To be successful, businesses must be able to manage and track performance. While there are many ways to do that, one of the most powerful models is objectives and key results (OKRs). Deceptively simple, it requires just four steps:
- Defining the objectives quarterly
- Implementing tools to measure progress toward objectives
- Communication with team members
- A discussion revolving around achieved and missed objectives
In this post, we will explore what business owners and decision-makers must know about OKRs, what they are, and how this model can be used to facilitate growth and profitability.
What Are OKRs?
An objective is nothing more than something that matters to a business. For instance, it could be to reduce errors in the manufacturing process. It might be an increase in customer satisfaction, or it could be the launch of a new project. Most objectives are qualitative or subjective.
Key results are related to objectives. If the objective is the end of a path, then key results are the stepping stones that form the path that leads to successfully reaching the objective. For instance, if the objective is to increase customer service, then examples of key results could be:
- Training for phone support personnel
- Installation of a new CRM
- Customer case studies to determine the cause of dissatisfaction
Whereas objectives can be subjective or qualitative, key results must be concrete, actionable, and measurable. They are hard, yes/no achievements. Did the team attend the number of tradeshows this year? Did the company reach the number of newsletter subscribers necessary? Did the business see the number of new online reviews needed this quarter?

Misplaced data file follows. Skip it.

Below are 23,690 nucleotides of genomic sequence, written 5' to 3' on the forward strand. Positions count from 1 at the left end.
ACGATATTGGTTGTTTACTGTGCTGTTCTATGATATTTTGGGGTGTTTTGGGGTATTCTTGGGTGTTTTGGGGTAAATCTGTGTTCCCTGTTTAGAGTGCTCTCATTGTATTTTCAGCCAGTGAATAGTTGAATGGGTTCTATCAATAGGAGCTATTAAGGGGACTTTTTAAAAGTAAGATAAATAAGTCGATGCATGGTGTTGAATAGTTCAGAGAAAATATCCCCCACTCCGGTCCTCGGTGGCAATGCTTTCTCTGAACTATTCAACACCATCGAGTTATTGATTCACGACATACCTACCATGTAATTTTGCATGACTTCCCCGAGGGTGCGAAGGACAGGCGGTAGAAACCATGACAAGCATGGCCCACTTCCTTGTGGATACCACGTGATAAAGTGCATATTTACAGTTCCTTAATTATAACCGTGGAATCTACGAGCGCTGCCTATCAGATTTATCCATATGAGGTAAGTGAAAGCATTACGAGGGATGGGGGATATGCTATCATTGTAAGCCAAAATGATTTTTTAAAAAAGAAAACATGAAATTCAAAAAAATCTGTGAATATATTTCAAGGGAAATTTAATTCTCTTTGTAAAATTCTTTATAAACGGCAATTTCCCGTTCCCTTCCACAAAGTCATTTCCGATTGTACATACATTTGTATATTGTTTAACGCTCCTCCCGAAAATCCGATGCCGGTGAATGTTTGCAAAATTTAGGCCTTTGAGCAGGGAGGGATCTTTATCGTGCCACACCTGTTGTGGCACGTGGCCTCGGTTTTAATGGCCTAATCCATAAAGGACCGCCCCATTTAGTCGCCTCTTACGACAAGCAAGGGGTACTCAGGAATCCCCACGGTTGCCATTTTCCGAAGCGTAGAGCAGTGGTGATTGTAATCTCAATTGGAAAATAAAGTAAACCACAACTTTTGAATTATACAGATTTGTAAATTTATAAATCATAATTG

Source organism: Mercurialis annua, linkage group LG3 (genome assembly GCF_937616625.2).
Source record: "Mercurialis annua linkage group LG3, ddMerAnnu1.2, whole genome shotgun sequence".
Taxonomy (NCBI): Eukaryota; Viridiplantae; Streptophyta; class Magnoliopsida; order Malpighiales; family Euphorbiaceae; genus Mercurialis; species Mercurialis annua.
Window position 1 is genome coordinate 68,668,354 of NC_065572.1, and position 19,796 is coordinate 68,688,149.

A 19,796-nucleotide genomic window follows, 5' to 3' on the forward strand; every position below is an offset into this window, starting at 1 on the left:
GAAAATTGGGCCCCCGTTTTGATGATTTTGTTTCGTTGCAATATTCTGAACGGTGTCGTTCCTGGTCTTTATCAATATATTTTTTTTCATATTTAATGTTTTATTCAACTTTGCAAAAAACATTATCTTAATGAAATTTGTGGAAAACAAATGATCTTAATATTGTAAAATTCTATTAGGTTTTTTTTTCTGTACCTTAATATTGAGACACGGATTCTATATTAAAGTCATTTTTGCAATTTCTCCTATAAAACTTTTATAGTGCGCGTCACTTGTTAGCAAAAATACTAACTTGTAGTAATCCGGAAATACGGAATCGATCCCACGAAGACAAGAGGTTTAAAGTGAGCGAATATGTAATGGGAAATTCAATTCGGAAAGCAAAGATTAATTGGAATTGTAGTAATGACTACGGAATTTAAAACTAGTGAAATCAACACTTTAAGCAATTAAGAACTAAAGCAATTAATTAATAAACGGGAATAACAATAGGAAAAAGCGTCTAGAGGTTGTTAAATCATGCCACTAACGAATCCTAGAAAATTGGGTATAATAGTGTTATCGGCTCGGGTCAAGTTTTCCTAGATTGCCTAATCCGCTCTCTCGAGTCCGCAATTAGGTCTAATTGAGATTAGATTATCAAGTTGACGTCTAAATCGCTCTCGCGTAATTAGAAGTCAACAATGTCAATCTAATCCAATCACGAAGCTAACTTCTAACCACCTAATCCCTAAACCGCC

Setting Up OKRs That Matter
The OKR framework is a powerful facilitator of growth and success. However, the key results and objectives must be relevant to the organization in question. Generic OKRs do little good. To set up OKRs, decision-makers, managers, and even employees must follow a specific set of steps outlined below:
- The organization must define three to five priorities for the year and each quarter.
- Those priorities must guide the creation of departmental objectives and employee objectives.
- Managers and employees must work together to set up to five objectives and key results that support company objectives, as well as team objectives.
- Managers must track results for each employee weekly.
- Individual employees must update performance metrics so that decision-makers can determine performance across the organization at a glance.
- Individual and team performance-related meetings must be paced correctly to support success in reaching key results and objectives.
Tips for Successful OKRs
While OKRs can guide the organization to success, managers must get everyone on board with the platform. Doing this can be challenging. However, making OKRs transparent will help ensure that all employees can easily see not only the value of the key results but their individual role in helping the organization reach key, meaningful objectives. It helps them understand how the massive web of actions ties together, propelling everyone forward.